Supernatants of immune cells were desalted using ZipTip pipette tips containing C18 reversed-phase (Millipore, Saint-quentin en Yvelines, France) and analyzed by mass spectrometry measurement on a MALDI TOF voyager (Perkin Elmer, Paris, France).

Results

Release of vasostatin-1 and secretolytin during CPB

The secretion of secretolytin and vasostatin-1 before and during the surgical procedure was quantified by competitive ELISA (Figure1). Before induction of anesthesia, the amounts of vasostatin-1 and secretolytin were on average 1.83 nmol/mL and 0.75 nmol/mL plasma, respectively. The vasostatin-1 human plasma level increased 2-fold immediately after the induction of anesthesia (11.16 nmol/mL), that is, 15 minutes following introduction of the pulmonary and radial catheters (which corresponds to the skin incision). The level remained elevated until the end of the surgery. Examination of human plasma for the presence of secretolytin showed an increase 15 minutes after the start of CPB (8 nmol/mL versus 0.75 nmol/mL). No peptides were detected 24 hours after surgery.9 

Fig. 1.

Plasma levels of secretolytin and vasostatin-1 in patients undergoing CABG.

The observation periods are as described in Table 1.

Fig. 1.

Plasma levels of secretolytin and vasostatin-1 in patients undergoing CABG.

The observation periods are as described in Table 1.

CGB and CGA gene expression in human monocytes and neutrophils

The CGA- and CGB-derived antibacterial peptides are known to be stored with catecholamines and glucocorticoids in the chromaffin cells of adrenal glands. Glucocorticoids and catecholamines play key roles in stress situations and secretolytin and vasostatin-1 may thus be released in major part by the adrenal medulla during bypass surgery. To determine if immune cells could be another source of these peptides as well, RT-PCR was then performed to study the gene expression of CGA and CGB in purified monocytes and neutrophils (Figure 2).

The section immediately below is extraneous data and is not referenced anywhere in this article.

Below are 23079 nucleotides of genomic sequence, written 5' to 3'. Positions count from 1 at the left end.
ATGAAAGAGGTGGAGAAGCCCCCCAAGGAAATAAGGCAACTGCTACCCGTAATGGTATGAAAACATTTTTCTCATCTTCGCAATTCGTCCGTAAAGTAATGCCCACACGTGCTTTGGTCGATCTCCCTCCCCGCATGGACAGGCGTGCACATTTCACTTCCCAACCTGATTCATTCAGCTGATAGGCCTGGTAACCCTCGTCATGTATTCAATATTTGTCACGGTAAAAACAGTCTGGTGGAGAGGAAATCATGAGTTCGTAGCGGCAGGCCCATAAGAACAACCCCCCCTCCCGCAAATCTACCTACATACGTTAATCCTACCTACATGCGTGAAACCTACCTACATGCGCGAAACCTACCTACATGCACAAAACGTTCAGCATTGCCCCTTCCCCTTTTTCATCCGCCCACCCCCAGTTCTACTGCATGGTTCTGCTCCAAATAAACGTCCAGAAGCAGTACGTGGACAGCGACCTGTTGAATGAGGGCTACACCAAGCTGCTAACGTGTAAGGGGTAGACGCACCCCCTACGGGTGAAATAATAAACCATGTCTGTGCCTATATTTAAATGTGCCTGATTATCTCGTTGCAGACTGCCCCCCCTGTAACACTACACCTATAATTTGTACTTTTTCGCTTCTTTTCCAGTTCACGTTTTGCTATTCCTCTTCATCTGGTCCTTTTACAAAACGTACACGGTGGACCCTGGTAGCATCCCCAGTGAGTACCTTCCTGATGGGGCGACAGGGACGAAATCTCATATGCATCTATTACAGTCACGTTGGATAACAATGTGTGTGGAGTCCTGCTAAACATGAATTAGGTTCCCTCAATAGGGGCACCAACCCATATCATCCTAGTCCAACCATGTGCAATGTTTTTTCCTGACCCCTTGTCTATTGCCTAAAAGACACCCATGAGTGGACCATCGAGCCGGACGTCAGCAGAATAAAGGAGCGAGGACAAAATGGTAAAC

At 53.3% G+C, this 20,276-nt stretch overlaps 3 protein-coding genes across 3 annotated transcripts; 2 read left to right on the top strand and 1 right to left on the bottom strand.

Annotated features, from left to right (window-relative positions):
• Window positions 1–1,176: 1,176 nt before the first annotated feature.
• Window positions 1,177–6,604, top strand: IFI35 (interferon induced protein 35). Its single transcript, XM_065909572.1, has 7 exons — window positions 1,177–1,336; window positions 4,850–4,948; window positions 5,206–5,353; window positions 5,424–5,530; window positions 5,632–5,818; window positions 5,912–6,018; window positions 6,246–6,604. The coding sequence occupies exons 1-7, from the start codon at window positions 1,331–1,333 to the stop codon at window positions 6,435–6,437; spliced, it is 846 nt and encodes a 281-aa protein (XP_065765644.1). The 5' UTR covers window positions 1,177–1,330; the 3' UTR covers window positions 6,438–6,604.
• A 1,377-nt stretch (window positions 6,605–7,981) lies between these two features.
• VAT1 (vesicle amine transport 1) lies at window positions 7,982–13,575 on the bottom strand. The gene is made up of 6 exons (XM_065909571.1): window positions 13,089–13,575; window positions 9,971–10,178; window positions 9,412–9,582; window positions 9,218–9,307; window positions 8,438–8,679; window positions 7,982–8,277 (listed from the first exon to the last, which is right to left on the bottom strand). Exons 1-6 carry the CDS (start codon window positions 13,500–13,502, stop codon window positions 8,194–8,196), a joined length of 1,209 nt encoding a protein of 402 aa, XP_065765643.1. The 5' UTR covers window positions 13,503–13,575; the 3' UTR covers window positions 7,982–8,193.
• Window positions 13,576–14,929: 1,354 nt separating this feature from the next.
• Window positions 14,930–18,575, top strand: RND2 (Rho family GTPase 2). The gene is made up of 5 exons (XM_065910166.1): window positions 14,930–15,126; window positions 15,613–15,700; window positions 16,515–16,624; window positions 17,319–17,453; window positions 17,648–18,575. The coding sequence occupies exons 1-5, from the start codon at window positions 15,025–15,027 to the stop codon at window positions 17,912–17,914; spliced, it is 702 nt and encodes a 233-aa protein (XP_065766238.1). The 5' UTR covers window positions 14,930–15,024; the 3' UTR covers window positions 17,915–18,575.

Fig. 2.

CGA, CGB, and PEA gene expression in human monocytes and neutrophils.

RT-PCR was performed by using RNA from human neutrophils (N), monocytes (M), or adrenals (A) and PEA primer pair (N1, M1, A1), CGA primer pair (N2, M2, A2), or CGB primer pair (N3, M3, A3). As a positive control for neutrophils, GAPDH was amplified (C). Negative controls were also performed by omitting RT (neutrophils CRT−)(monocytesRT−) from the reaction mixture. The PCR products were separated by electrophoresis on a 2% agarose gel. DNA markers were run in parallel.

Fig. 2.

CGA, CGB, and PEA gene expression in human monocytes and neutrophils.

RT-PCR was performed by using RNA from human neutrophils (N), monocytes (M), or adrenals (A) and PEA primer pair (N1, M1, A1), CGA primer pair (N2, M2, A2), or CGB primer pair (N3, M3, A3). As a positive control for neutrophils, GAPDH was amplified (C). Negative controls were also performed by omitting RT (neutrophils CRT−)(monocytesRT−) from the reaction mixture. The PCR products were separated by electrophoresis on a 2% agarose gel. DNA markers were run in parallel.

As positive control, PEA and GAPDH primer pairs were used for monocytes and neutrophils respectively.24 In neutrophils, no amplification was detected with either PEA primer pair (N1), CGA primer pair (N2), or CGB primer pair (N3), whereas an amplification signal was detected with GAPDH primer pair (C). In contrast, in monocytes, amplification signals for PEA (M1) and for CGB (M2) but not for CGA (M3) were observed. In addition to the comparison with CGB and PEA cDNA sequences obtained from PCR products of RNA from human adrenal medulla (lanes A1, A2, A3), subcloning and sequencing of the specific bands confirmed the identity of the PCR products.